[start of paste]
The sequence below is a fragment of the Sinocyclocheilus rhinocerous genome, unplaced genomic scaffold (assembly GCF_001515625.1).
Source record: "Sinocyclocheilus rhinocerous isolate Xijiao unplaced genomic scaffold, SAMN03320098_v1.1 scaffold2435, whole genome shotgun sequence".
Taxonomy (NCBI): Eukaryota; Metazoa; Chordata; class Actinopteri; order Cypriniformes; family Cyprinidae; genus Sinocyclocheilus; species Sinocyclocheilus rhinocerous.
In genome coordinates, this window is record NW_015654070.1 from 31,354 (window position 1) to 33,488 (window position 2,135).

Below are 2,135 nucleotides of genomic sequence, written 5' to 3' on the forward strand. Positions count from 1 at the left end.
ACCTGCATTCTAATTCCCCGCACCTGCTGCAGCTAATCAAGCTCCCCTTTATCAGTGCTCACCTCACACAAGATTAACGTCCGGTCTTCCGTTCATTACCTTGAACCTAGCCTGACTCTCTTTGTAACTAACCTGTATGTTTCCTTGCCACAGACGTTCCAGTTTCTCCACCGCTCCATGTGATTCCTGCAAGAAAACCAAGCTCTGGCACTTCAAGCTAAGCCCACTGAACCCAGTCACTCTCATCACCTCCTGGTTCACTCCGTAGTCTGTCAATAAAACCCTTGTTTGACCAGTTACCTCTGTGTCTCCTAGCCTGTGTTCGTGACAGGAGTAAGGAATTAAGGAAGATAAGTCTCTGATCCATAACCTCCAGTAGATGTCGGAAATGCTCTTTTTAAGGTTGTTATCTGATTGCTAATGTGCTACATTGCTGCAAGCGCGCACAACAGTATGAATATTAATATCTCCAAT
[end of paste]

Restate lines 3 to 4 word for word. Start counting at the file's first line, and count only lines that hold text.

Taxonomy (NCBI): Eukaryota; Metazoa; Chordata; class Actinopteri; order Cypriniformes; family Cyprinidae; genus Sinocyclocheilus; species Sinocyclocheilus rhinocerous.
In genome coordinates, this window is record NW_015654070.1 from 31,354 (window position 1) to 33,488 (window position 2,135).